You update your business software, launch new technology and roll out advanced applications to be sure
your company’s IT environment is cutting edge, but have you stopped to consider how you will back up your systems? What happens when accidents occur and data is lost?
“As organizations implement new servers and applications, and add more storage to support these systems, their backup and recovery is not necessarily being kept up to date,” says Geoff Hanson, practice director for Pomeroy IT Solutions in Hebron, Ky. “You want to know where the data is that you have to recover, you need processes and procedures in place to recover that data, and you want to do all of this in a timely fashion with zero data loss.”
As privacy issues become more important to businesses in the wake of security regulations, this backed-up data must be stored safely, so it can’t be accessed by unauthorized users. Today, disk storage and virtual tape libraries are ways to update backup and recovery infrastructure.
Smart Business asked Hanson to discuss how to protect the data that is critical to carrying out day-to-day business with an efficient backup and recovery system.
Traditionally, how have companies backed up and recovered data from their computer systems?
Until recently, most companies were using tape media to back up and restore data. A company would back up storage onto tape, and then that tape was taken to an off-site location for protection. In the event a company had to recover data, it had to wait until the tape was retrieved from off-site storage. Backup and recovery was a very manual process. There were days and/or hours associated with a company’s recovery time. Today, companies are moving toward disk-to-disk storage instead of tape. Disk provides quicker recovery capabilities and virtually zero data loss. It’s important to note that today’s backup and recovery software applications are relatively mature. It’s the infrastructure to support the software (the tape) that hasn’t necessarily been kept up to date.
What infrastructure is available today that speeds up recovery time?
First, companies can opt for a virtual tape library (VTL) appliance. This infrastructure allows you to move your backup strategy to a disk-based solution. Many companies use tape for their backup solution. A VTL replaces the tape device with a disk-based solution. There is minimal change in the backup process. The same backup software can be used; the information is simply transferred to disk instead. Recovery is faster because you avoid the lag time associated with tape media and the retrieval from off-site storage. Another approach is disk-to-disk-to-tape backup. Companies are replicating their disk arrays to either local or remote disk arrays and then backing up the data to either VTLs or tape.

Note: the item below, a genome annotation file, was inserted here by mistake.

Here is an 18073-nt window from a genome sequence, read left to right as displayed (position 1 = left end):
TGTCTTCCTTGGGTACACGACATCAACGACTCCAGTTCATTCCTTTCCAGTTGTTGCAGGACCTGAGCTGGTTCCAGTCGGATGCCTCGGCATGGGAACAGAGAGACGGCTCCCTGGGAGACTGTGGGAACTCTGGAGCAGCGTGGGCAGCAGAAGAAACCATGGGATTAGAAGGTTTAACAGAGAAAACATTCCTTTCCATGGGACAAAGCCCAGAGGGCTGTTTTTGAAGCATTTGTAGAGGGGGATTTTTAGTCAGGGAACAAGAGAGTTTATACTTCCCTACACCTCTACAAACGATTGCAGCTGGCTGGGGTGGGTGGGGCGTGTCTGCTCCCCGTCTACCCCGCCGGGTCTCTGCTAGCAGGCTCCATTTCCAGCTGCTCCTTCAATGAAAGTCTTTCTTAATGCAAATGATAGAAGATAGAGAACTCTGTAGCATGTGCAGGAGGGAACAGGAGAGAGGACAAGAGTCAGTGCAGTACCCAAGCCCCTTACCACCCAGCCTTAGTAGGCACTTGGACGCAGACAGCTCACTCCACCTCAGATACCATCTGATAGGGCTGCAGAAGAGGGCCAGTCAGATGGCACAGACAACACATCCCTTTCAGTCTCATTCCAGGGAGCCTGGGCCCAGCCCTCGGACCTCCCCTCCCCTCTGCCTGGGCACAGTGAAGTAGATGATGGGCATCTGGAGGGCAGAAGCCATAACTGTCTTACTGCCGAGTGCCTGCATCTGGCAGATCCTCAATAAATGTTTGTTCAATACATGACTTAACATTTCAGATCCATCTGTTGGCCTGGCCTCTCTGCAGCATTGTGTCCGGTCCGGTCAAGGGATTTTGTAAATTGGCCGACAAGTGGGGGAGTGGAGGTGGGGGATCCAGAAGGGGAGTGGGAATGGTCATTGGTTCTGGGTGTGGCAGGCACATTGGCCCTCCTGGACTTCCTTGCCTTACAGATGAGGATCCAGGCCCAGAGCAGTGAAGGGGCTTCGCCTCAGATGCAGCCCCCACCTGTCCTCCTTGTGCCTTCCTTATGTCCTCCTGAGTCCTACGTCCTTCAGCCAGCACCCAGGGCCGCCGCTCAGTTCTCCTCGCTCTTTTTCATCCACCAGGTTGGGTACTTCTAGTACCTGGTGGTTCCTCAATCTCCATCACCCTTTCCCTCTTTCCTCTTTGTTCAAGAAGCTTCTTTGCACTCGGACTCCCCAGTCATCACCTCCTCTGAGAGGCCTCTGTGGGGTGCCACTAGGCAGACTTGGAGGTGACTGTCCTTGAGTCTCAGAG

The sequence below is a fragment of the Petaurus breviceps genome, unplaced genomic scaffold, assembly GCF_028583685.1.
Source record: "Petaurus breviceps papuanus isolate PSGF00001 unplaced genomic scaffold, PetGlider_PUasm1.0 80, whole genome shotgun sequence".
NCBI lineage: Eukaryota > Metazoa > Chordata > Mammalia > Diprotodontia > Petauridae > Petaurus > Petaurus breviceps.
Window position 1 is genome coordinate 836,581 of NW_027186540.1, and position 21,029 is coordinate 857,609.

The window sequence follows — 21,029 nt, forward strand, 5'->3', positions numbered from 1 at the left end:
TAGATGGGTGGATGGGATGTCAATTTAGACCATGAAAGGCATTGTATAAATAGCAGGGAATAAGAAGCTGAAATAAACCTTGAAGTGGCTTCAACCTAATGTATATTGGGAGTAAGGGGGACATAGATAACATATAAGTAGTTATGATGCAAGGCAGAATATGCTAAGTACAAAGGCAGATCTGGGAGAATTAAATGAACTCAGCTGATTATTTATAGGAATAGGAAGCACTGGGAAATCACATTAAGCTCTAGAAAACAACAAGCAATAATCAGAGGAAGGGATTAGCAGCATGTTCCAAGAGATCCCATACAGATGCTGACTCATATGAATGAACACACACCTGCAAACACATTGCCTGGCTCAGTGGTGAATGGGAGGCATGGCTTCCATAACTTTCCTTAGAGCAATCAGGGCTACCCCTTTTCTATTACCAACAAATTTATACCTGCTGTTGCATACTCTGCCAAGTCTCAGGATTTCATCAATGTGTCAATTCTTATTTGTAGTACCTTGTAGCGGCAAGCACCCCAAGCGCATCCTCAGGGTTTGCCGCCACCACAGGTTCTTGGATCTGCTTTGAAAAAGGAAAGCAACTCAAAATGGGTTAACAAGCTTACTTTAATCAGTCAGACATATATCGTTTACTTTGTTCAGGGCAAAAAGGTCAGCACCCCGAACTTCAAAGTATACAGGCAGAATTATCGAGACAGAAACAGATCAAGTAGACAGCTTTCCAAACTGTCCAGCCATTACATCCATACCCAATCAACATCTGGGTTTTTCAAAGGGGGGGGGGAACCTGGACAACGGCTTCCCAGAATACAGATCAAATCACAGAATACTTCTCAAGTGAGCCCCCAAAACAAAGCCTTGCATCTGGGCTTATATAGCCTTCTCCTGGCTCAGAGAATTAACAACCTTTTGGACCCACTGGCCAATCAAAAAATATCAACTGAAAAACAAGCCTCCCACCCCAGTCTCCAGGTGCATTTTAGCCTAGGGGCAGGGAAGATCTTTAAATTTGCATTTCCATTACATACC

What are other advantages of disk storage?
Your backup is only as good as the last piece of information that was backed up. Some companies only back up at night on a 24-hour cycle. If they experience a hardware malfunction and lose their data, they must recover information that was current as of the night before, therefore losing a day’s worth of work. That can represent a serious loss in productivity and revenues for some businesses. People are moving toward disk storage because they can restore information quickly and improve recovery time.
What should a company consider in choosing an appropriate backup and recovery system?
The first question is, how much time can you afford to be down? If you are a financial company and every minute a server is down you lose money, you can’t afford to be down at all. In this case, you need a high-availability solution and a backup and recovery infrastructure to support uptime for your critical applications. Also, you should review your current best practices for managing data. How will you meet all regulations and requirements? What information has to be available to you at all times for you to be successful?
Can you talk more about security requirements? How does backup and recovery help businesses comply with regulations?
Companies are taking more notice to privacy due to regulatory and security requirements on their data and information. They are stepping back and asking how they can recover quicker with no data loss. Companies are moving toward data encryption for data at rest as well as data in transit. For example, hospitals must meet HIPAA requirements. When backing up medical files, this information must be secure regardless of where it is stored. Financial companies must also consider privacy issues in lieu of Sarbanes-Oxley requirements associated with data protection. So, it is important to architect privacy of content while implementing infrastructure for backup and recovery.
GEOFF HANSON is practice director at Pomeroy IT Solutions in Hebron, Ky. Reach him at email@example.com or (623) 551-5771.